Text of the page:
I was at a crossroads in my life when I came across Janet’s Getting Over Stage Fright weekend workshop and books. I was running out of hope and on the verge of surrendering to my irrational fear of public speaking. I was in great need of something intense and challenging to help me overcome this fear.
After that weekend workshop in 2010, I finally had hope and left there forever changed. Since then, I have been fortunate to have observed a dozen workshops and have seen tremendous progress in every group.
The workshop and books teach you how to change your entire thought process, resulting in concepts that will change your perspective and relationship with fear. My formerly distorted way of thinking about public speaking/performing has drastically changed and I’d like to share a few examples of the core techniques that I, as well as other workshop participants, have benefitted from the most:
1. The concept of “letting go of the attachment to the outcome” is the realization that nothing is the be all, end all and that it is okay if everything does not go perfectly according to plan. It is the realization we do not need to live up to high, unrealistic standards we set for ourselves in order to feel accomplished.
Don’t put everything into the outcome. Instead, enjoy the learning process of facing fear and realizing that it is acceptable to be anxious and still be able to do a great job. No matter what the outcome, you can challenge the fear and become stronger with each experience. Give yourself credit just for showing up!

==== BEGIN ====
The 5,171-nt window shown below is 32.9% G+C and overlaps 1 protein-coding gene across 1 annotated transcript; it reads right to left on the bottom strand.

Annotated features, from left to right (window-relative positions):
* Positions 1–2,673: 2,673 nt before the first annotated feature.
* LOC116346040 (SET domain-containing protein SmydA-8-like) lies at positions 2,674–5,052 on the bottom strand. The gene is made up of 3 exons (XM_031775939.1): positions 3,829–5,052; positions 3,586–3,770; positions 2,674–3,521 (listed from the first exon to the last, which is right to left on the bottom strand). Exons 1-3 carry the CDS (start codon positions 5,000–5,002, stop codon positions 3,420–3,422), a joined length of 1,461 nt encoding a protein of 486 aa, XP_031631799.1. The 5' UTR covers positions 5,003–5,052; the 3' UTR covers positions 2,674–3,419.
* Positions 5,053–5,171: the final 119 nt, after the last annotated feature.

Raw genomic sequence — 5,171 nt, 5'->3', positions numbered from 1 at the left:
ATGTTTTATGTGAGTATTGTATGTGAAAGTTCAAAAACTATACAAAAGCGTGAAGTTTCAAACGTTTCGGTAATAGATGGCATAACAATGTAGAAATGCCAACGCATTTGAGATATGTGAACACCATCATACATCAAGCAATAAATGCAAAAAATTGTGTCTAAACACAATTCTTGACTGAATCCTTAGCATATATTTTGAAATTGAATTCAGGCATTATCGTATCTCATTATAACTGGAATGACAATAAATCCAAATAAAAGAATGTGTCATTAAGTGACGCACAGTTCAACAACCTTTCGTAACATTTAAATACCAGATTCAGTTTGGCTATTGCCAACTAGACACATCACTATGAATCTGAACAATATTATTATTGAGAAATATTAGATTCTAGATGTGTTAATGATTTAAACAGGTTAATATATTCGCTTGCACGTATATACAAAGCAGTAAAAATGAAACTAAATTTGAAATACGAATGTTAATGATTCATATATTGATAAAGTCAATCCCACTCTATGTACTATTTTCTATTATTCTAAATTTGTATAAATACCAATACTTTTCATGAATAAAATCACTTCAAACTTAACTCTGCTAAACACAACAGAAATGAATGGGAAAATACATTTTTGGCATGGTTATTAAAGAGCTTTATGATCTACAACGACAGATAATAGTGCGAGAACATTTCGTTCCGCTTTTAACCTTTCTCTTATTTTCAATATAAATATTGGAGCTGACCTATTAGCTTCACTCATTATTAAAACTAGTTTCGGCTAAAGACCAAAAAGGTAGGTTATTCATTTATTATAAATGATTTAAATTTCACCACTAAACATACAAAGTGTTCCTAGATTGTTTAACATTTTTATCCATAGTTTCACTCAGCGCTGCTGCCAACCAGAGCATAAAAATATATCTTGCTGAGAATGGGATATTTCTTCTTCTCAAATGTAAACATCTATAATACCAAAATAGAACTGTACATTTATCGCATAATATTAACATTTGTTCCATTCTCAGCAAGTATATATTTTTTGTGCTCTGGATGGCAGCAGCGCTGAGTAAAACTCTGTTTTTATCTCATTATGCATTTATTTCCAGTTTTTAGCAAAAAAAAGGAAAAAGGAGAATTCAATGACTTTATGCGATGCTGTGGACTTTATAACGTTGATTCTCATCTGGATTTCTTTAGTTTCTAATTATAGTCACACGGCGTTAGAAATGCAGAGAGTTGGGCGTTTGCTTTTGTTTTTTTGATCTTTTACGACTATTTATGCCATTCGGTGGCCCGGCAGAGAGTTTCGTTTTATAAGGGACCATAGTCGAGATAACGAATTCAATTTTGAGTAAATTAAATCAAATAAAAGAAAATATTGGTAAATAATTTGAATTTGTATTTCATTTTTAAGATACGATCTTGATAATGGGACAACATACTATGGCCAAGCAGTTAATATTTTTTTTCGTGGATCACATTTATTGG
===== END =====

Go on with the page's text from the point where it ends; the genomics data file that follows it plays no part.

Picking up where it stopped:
2. Understand that your actual performance has nothing to do with you. Rather, it is all about the message that you can offer to the audience. The purpose is to share, connect, and inspire others. If the concern is that others may notice that you are anxious while speaking/performing, think about how they are focusing on what you are saying and not analyzing you or looking for signs of anxiety (which are usually only detectable to ourselves). While we may think our fear is very obvious to others, most often it is not noticed, or not noticed anywhere close to the extent that we think it is.
3. It is important to listen to the way that you talk to yourself! Your self-talk can greatly influence the way you respond to your anxiety. When we provide a soft, encouraging voice when speaking to ourselves, it takes the pressure off and makes us much less hard on ourselves.
Instead of blaming yourself for the anxiety, asking yourself, “What is wrong with me?” and all the other negative thoughts that come along with it, think about what you would say to someone you love going through this, and in what kind of tone.
Also, think about how you would speak to a small child facing a similar challenge. Try to use this same kind, supportive voice with yourself as much as possible.
Overall, I feel that acceptance, self-awareness, and new ways of thinking are the main keys to overcoming the fear of public speaking/performing. It will take time and practice to change old ways of thinking and reacting. With these new tools, we can create positive automatic thoughts over time, causing our minds and bodies to respond to these situations in a much healthier way.